No Peace of Mind – Palestinian Mental Health Under Occupation (June 2022) – occupied Palestinian territory
No Peace of Mind, a report released today by AIDA and Médecins du Monde highlights the often hidden impact of over half a century of occupation has had on the mental health of Palestinian communities, and that this impact on mental health can often be a hidden driver of forcible transfer of communities from their land, a grave breach of international law.
The report draws from interviews conducted in August and September 2021 across ten communities of the West Bank in Area C, and reveals Palestinians suffer widespread ailments symptomatic of mental health conditions such as trauma, depression and anxiety arising from rights violations, primarily settler violence, excessive use of force from the Israeli Security Forces, confiscations and demolitions.
Specifically, 60% of interviewees indicated having either constant or severe headaches for at least a week following an incident. Stomach aches and heartburn were experienced by at least 30% of respondents. Isolation and difficulty sleeping were among the most common behavioral impacts mentioned by communities. Cognitive issues such as having great difficulty concentrating, flashbacks, nightmares and memory loss arose across all categories of respondents.
80% of respondents indicated they experienced feelings of extreme fear and stress, with some explicitly saying they feared for their lives. “[It feels] like the angels of death are in the area,” said a mother from Humsa al Bqai’a.
Feeling safe at home, to have stability and education were the primary aspirations of people surveyed. Yet close to 60% of respondents indicated there was nothing they could do to protect their families when experiencing attacks by settlers and demolitions. 23% of respondents stating they had no hope for the future or that they did not consider thinking about their future.
“I just want to feel safe, but I cannot feel safe in all of the West Bank from North to South, tell me where is it safe?” asked an elderly man from Al Jiftlik.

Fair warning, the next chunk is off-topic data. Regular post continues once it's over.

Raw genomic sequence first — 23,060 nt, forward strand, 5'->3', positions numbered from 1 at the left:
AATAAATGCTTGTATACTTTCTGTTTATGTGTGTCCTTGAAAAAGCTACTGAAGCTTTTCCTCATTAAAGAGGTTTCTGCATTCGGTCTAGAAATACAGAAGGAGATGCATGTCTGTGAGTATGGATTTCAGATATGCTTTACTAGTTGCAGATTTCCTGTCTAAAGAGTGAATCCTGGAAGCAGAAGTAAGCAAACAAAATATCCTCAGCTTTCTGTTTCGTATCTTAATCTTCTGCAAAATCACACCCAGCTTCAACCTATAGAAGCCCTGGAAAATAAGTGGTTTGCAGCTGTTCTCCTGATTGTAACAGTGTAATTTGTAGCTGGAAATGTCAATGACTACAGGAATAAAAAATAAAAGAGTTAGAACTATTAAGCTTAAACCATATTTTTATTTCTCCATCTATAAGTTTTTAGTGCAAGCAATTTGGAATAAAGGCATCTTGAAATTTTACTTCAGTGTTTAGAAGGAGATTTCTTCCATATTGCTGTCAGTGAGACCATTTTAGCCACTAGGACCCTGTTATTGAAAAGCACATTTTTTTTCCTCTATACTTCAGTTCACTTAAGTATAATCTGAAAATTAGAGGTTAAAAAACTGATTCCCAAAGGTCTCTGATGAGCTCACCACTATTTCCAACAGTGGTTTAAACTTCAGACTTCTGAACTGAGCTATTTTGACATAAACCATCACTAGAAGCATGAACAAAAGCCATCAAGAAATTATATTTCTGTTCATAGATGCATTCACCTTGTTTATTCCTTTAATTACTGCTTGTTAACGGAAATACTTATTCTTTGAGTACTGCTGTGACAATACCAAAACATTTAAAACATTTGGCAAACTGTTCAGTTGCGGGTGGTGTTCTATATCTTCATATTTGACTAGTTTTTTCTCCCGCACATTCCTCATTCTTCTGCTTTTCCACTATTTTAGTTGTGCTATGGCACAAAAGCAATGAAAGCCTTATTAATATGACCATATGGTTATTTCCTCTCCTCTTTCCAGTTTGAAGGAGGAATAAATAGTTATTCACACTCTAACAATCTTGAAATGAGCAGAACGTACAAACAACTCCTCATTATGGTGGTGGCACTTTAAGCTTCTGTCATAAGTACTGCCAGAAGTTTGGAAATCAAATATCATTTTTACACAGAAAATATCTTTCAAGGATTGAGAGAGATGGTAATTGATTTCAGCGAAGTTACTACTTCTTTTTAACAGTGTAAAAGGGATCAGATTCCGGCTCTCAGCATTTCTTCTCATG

“Wellbeing is a rare thing for Palestinians. Their lives are being stolen from them,” said MdM Advocacy Coordinator Jenny Higgins. ‘What is sometimes mistaken for resilience by outside observers is a necessary adaptation to a stressful environment, in which encountering violence is part of the ‘daily routine’. This makes it close to impossible for Palestinians to have emotional balance and stability.’
“I’m helpless. If they say leave, I cannot stop them. If they say they’ll demolish I cannot stop them.”, a man from Ibziq lamented.
One major factor which holds back progression in achieving the rights of Palestinians, is the lack of cost and therefore incentive for Israeli authorities to put an end to the breaches of international la. The long standing impunity of settlers and the Israeli government has been enjoying is a direct consequence of the lack of serious commitment and action by the international communiy and third party states to hold Israel accountable.
This study is further evidence of the humanitarian and development community’s imperative to consolidate a more coordinated and holistic approach to aid based on community needs, and examine ways to understand, and integrate mental health impacts throughout their work.
The international community must recognize that simply providing the physical means for a community to be able to stay on their land does not constitute a safe or stable environment for civilians to be protected or to protect their mental health. Sustainable development can only thrive when international human rights law and international humanitarian law violations are not consistently hampering it.
Note to editors:
• Since 2009, over 12,000 Palestinians have been forcibly displaced from their homes in the West Bank (UNOCHA) while demolitions have increased by an average 20% year on year since 2017 (WBPC, 2021).
• The study was conducted between August and September 2021 across the following communities: The communities interviewed were: Al Jiftlik (Jericho governorate), Izbiq (Tubas governorate), Humsa al Bqai’a (Tubas governorate), Al Mughayyir (Ramallah governorate), Burin (Nablus governorate), Khirbet Zanuta (Hebron governorate), Tuqu’ (Bethlehem governorate), Jubbet Adh Dhib (Bethlehem governorate), Susiya (Hebron governorate), An Nuwei’ma (Jericho governorate).
• Specifically, interviews of 30 participants from age eight to over 65 years old focused on four categories to assess mental health: emotional, behavioral, cognitive and physical impact of rights violations.
• The report further presents disaggregated data by age, gender and type of impact on Palestinian women, men and children